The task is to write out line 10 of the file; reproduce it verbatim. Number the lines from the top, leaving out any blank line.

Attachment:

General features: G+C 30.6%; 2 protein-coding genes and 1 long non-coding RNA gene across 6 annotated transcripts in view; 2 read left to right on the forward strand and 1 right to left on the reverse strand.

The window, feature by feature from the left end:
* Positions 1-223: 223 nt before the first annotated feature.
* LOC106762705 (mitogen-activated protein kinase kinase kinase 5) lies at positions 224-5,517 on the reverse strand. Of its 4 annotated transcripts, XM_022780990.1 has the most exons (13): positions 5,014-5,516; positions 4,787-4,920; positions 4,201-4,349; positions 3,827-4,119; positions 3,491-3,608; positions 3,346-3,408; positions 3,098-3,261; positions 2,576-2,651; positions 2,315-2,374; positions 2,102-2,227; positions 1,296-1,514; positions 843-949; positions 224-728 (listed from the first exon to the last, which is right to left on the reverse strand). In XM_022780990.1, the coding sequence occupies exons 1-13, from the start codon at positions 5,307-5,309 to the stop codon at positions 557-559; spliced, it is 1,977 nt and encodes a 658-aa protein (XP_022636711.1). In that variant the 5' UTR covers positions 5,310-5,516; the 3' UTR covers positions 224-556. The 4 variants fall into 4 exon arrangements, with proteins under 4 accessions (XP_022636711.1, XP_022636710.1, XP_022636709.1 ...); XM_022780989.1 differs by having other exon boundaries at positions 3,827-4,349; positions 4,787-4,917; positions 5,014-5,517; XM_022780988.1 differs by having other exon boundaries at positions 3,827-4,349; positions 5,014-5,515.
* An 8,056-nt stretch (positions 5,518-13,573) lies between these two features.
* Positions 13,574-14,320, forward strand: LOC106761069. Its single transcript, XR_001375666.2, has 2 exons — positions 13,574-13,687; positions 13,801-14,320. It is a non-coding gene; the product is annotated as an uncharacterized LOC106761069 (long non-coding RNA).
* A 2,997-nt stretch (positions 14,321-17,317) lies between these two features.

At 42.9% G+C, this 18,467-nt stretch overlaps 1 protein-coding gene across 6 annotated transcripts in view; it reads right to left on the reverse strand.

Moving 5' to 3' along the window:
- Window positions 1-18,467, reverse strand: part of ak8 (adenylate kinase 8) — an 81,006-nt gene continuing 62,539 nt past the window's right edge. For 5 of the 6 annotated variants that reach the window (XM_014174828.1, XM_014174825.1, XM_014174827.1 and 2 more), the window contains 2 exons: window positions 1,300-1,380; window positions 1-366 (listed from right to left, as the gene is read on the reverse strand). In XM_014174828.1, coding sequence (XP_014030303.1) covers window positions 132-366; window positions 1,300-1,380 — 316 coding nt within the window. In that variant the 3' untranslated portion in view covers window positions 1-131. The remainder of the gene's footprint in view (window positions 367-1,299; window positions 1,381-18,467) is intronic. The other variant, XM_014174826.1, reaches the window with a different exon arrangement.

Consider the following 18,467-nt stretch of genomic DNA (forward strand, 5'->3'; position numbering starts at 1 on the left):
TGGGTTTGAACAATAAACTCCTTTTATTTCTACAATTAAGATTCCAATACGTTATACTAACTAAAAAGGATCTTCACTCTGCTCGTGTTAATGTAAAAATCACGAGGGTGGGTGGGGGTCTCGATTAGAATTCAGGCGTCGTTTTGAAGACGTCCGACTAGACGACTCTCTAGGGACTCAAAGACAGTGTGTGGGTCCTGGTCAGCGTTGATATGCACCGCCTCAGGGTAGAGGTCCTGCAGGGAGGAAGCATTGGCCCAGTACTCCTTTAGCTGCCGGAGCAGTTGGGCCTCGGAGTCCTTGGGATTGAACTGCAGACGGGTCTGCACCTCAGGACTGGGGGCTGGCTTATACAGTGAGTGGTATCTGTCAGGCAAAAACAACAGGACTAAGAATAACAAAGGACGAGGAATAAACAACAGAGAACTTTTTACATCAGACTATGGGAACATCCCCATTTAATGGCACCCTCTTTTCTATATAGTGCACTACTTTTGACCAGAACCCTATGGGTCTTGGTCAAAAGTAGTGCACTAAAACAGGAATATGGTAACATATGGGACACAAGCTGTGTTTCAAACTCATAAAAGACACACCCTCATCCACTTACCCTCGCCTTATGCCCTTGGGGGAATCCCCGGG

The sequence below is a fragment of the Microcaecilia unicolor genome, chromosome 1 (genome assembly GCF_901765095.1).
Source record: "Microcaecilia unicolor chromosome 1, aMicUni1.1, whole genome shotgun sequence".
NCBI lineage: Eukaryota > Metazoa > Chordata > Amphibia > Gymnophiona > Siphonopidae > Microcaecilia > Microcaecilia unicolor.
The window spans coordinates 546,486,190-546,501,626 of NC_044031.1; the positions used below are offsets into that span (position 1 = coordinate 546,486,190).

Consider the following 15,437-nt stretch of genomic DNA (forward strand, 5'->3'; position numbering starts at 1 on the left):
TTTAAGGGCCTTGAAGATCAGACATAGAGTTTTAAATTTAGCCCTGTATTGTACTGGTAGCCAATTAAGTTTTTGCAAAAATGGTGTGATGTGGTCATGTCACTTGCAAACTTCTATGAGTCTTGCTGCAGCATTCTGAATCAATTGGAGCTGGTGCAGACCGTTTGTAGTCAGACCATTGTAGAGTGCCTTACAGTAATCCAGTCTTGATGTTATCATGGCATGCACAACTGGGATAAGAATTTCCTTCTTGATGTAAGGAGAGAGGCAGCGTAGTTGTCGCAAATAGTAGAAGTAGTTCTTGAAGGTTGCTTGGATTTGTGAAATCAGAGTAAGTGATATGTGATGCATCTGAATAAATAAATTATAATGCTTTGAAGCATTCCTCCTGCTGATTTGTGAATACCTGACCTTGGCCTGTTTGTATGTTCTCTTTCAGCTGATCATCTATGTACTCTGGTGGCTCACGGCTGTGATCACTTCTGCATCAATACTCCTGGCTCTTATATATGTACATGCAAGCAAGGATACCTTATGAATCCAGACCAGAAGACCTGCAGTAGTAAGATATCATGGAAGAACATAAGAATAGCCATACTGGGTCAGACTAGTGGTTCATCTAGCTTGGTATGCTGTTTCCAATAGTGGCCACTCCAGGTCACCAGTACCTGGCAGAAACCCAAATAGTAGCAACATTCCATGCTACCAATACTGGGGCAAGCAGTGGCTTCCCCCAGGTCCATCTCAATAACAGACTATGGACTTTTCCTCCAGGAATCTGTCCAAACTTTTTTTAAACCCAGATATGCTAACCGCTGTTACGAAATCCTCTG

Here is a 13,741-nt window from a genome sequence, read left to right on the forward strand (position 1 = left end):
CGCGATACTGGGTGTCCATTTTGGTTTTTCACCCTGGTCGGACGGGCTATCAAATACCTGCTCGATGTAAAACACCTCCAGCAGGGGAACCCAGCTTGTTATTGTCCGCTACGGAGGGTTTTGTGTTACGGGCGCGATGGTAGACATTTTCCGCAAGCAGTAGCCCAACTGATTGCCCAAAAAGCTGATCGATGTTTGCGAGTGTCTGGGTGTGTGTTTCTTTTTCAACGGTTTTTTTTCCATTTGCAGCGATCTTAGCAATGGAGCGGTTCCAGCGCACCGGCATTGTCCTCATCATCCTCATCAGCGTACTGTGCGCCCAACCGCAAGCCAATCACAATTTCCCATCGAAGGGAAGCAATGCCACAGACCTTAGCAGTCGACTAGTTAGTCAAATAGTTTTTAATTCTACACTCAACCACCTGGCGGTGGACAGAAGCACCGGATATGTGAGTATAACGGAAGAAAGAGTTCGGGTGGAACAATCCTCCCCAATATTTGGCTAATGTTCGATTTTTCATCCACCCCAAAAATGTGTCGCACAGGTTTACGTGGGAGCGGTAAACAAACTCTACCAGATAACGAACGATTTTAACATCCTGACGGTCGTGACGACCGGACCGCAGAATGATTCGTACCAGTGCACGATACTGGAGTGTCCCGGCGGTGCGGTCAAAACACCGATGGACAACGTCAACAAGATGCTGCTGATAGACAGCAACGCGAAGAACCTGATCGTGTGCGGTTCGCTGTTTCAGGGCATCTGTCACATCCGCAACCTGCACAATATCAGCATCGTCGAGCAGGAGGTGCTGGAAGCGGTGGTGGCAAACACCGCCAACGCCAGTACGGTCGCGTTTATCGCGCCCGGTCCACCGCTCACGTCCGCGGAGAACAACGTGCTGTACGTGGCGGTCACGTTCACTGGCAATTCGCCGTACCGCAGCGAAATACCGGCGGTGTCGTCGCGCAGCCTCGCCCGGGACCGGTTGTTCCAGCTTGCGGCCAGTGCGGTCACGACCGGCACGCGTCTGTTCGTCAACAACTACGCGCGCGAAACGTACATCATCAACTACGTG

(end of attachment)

- Window positions 1-18,467, reverse strand: part of ak8 (adenylate kinase 8) — an 81,006-nt gene continuing 62,539 nt past the window's right edge. For 5 of the 6 annotated variants that reach the window (XM_014174828.1, XM_014174825.1, XM_014174827.1 and 2 more), the window contains 2 exons: window positions 1,300-1,380; window positions 1-366 (listed from right to left, as the gene is read on the reverse strand). In XM_014174828.1, coding sequence (XP_014030303.1) covers window positions 132-366; window positions 1,300-1,380 — 316 coding nt within the window. In that variant the 3' untranslated portion in view covers window positions 1-131. The remainder of the gene's footprint in view (window positions 367-1,299; window positions 1,381-18,467) is intronic. The other variant, XM_014174826.1, reaches the window with a different exon arrangement.